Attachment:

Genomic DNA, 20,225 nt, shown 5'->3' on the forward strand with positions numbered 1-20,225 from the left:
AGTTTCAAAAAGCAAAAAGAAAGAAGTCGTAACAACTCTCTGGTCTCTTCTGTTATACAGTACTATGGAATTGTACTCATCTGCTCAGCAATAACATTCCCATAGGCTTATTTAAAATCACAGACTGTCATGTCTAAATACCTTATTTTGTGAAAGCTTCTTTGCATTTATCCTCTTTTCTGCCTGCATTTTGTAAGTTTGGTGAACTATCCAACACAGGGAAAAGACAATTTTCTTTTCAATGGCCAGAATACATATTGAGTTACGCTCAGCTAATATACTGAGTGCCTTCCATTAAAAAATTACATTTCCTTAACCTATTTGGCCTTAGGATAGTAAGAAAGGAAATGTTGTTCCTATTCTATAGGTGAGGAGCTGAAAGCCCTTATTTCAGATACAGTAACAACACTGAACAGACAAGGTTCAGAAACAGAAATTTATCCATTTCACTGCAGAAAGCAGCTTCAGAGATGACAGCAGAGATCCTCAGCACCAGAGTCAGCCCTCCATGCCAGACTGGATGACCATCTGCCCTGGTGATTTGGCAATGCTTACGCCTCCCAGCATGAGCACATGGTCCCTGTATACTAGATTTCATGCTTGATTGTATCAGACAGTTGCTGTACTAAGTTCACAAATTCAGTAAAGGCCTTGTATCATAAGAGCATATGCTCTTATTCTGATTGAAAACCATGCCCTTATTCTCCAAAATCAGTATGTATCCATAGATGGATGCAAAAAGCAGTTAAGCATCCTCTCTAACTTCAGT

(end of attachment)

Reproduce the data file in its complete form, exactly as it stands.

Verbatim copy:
Genomic DNA, 20,225 nt, shown 5'->3' on the forward strand with positions numbered 1-20,225 from the left:
AGTTTCAAAAAGCAAAAAGAAAGAAGTCGTAACAACTCTCTGGTCTCTTCTGTTATACAGTACTATGGAATTGTACTCATCTGCTCAGCAATAACATTCCCATAGGCTTATTTAAAATCACAGACTGTCATGTCTAAATACCTTATTTTGTGAAAGCTTCTTTGCATTTATCCTCTTTTCTGCCTGCATTTTGTAAGTTTGGTGAACTATCCAACACAGGGAAAAGACAATTTTCTTTTCAATGGCCAGAATACATATTGAGTTACGCTCAGCTAATATACTGAGTGCCTTCCATTAAAAAATTACATTTCCTTAACCTATTTGGCCTTAGGATAGTAAGAAAGGAAATGTTGTTCCTATTCTATAGGTGAGGAGCTGAAAGCCCTTATTTCAGATACAGTAACAACACTGAACAGACAAGGTTCAGAAACAGAAATTTATCCATTTCACTGCAGAAAGCAGCTTCAGAGATGACAGCAGAGATCCTCAGCACCAGAGTCAGCCCTCCATGCCAGACTGGATGACCATCTGCCCTGGTGATTTGGCAATGCTTACGCCTCCCAGCATGAGCACATGGTCCCTGTATACTAGATTTCATGCTTGATTGTATCAGACAGTTGCTGTACTAAGTTCACAAATTCAGTAAAGGCCTTGTATCATAAGAGCATATGCTCTTATTCTGATTGAAAACCATGCCCTTATTCTCCAAAATCAGTATGTATCCATAGATGGATGCAAAAAGCAGTTAAGCATCCTCTCTAACTTCAGT